Jurong Lake District to be second CBD, call for plans issued

Jurong Lake District to be second CBD, call for plans issued
Map of Jurong Lake District and its 3 precincts. Source: URA
Aims include making it a ‘24/7 hub’ with a distinctive identity
Published: 12:40 PM, July 11, 2016
Updated: 10:33 AM, July 12, 2016

SINGAPORE — The Government is seeking proposals for transforming the Jurong Lake District into the Republic’s second Central Business District, which will be anchored by the upcoming Kuala Lumpur-Singapore High-Speed Rail (HSR) terminus. 

Launching a Request for Proposal on Monday (July 11), the Urban Redevelopment Authority (URA) and the district’s steering committee — led by National Development Minister Lawrence Wong — have spelt out six goals that teams should be guided by in the masterplanning exercise.

First, the core area around the HSR terminus should offer “flexible and adaptable work spaces” to facilitate a mix of businesses and services, such as research and development, education, training and business incubators.

The district is also envisioned as a “24/7 hub” that offers retail, entertainment and leisure options outside working hours, as well as residences and common recreational facilities.

It will be a car-lite district, with a public transport mode share projected to be higher than the national target of 75 per cent by 2030. The district’s natural and heritage assets — such as the Jurong Lake and Jurong River, the former Jurong Town Hall building — should also shape a “distinctive identity”.

Highlights like the upcoming Jurong Lake Gardens, future recreational facilities, and the current and new Science Centres, will also anchor the district as a leisure destination for locals and foreign visitors.

Finally, innovative urban infrastructure — such as underground solutions — will be used to cater to the needs of different developments in the district in a productive and efficient manner, and sustainable strategies to mitigate the urban heat island effect and improve energy efficiency should be used.

Located between the district’s Jurong Gateway and Lakeside precincts, the 112-ha Lakeside Gateway is currently home to extensive greenery, water bodies, and the Jurong Country Club — which was acquired last year to make way for developments. 

The upcoming Jurong Region Line and Cross-Island Line, together with the current North-South and East-West MRT lines, is also expected to improve traffic in the region.

Interested teams are to submit information on their team composition, track record, and a statement detailing their planning and design approach, and strategies to overcome anticipated challenges, by Sept 5.

Up to five teams will be shortlisted to develop their concept master plans for the district over ten weeks. The best team will be appointed in February next year, and thereafter work with URA and its partner agencies to draw up a Draft Master Plan for the district.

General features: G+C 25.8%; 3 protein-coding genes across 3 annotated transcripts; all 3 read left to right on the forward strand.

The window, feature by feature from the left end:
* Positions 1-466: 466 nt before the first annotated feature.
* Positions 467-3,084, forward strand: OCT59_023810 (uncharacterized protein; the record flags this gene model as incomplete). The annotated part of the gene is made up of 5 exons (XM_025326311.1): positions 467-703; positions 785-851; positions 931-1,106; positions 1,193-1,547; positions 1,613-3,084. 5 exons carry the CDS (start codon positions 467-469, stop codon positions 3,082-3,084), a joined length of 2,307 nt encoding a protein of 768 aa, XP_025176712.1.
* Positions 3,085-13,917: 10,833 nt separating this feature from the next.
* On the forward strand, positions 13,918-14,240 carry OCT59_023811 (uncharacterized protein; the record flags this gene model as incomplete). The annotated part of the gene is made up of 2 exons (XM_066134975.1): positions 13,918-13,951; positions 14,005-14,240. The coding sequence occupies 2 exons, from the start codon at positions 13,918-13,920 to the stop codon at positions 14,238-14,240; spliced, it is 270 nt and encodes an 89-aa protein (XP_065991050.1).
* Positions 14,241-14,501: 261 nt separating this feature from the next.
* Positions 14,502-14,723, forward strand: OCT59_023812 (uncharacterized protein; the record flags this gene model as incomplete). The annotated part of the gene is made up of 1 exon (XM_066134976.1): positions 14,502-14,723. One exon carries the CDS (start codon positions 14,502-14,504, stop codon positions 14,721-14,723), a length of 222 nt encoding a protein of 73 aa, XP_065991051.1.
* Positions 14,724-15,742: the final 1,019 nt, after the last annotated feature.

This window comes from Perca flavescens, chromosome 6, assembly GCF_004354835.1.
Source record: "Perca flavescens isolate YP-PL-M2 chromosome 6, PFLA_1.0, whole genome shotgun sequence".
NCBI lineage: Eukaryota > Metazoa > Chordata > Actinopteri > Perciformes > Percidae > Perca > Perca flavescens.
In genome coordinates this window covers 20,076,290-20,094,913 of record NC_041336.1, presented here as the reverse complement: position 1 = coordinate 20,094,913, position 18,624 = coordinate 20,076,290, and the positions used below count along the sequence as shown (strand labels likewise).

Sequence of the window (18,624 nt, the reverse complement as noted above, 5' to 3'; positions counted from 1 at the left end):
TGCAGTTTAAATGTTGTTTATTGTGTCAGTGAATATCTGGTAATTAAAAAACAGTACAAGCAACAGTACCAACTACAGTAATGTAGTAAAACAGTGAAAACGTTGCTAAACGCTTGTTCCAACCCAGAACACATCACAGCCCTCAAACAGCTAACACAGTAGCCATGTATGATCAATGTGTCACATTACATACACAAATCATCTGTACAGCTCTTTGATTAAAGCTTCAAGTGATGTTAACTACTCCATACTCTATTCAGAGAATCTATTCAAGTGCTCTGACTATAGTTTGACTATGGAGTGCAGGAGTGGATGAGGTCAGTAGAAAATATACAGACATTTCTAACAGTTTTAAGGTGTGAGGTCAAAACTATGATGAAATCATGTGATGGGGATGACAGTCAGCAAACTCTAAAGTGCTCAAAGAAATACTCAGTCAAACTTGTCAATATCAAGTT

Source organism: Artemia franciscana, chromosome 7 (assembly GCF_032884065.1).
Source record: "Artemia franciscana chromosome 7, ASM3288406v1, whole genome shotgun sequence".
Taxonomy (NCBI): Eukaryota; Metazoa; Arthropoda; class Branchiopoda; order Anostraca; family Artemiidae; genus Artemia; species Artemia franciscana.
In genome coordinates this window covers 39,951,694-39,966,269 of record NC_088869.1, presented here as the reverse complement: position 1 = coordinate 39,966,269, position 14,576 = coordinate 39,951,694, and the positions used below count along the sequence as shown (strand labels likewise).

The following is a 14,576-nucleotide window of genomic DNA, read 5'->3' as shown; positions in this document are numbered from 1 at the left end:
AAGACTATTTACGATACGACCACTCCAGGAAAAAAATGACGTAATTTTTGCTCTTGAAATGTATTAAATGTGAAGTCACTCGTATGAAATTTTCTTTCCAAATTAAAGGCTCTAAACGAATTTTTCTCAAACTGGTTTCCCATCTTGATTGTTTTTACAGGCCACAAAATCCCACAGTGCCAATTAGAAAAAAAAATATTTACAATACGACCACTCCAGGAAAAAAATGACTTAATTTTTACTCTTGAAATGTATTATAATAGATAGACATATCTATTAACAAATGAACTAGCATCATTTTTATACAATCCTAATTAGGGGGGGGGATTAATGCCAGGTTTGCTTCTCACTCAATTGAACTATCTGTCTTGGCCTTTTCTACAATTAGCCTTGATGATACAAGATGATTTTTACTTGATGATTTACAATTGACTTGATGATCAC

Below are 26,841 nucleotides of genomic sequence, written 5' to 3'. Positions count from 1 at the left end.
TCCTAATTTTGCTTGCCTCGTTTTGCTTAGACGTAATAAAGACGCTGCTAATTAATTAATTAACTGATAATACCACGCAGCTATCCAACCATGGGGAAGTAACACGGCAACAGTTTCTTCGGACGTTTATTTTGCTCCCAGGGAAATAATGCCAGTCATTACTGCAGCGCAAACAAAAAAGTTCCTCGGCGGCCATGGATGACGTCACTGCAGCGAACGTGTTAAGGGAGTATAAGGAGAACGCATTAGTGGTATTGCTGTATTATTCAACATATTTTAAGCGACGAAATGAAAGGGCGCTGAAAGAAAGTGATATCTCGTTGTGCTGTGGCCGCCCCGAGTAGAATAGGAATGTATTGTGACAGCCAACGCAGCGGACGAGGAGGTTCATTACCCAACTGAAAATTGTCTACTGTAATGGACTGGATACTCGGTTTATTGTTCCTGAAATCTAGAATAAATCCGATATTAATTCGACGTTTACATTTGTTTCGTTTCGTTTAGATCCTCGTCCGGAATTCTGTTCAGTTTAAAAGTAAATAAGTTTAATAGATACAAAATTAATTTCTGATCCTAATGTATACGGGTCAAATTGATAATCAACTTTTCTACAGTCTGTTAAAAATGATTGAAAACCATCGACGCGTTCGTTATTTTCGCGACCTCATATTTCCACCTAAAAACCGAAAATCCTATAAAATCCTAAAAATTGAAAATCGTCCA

Members of the public will be able to give feedback on the plan around the third quarter of next year.

 Implementation of the plan will be “studied carefully”, said the URA in a media release on Monday.

“(It will take) into consideration various factors including the broader plans of surrounding areas, development of other projects in the district, and the needs of the community,” it said.

Property analysts whom TODAY spoke to were generally positive about the potential impact of the development plans. 

But Century 21 chief executive Ku Swee Yong noted there are competing developments in other parts of the island, such as plans to develop a Northern Gateway in the Woodlands area. 

The success of Jurong Lake District would depend on whether it is “the precinct of top priority for developing Singapore to face challenges of the future economy”, he added. 

The HSR would also be pivotal to bringing in significant economic benefits to the Jurong Lake District. “There needs to be demand first in the area, before new developments can come up,” he said. 

Mr Colin Tan, director of research and consultancy at Suntec Real Estate Consultants, said the HSR, along with the push to make the Jurong Lake District a “24/7 hub” would increase movement to the area “throughout all hours of the day, even late at night”.

This could help the area stand out, he said, cautioning against “just replicating another Raffles Place”. 

He also felt the Jurong area now stood a better chance of successfully become a second business centre. Compared to Tampines — another regional centre that was earmarked for development as a business hub — Jurong has critical mass with a mixture of residential, retail and hotel developments.

Suggesting ways in which the developments could shape up, Ms Christine Li, director of research at Cushman & Wakefield, said: “Office buildings could also go towards more campus-like environment with the aid of smart mobility devices.”

There could also be another business hotel with a convention centre, targeting transit travelers using the HSR. “Jurong Lake District could try to incorporate a range of landed and low rise condominiums with smart elements and waterfront views as their selling points, giving rise to perhaps a more affordable “Sentosa Cove in the suburbs”,”  added Ms Li.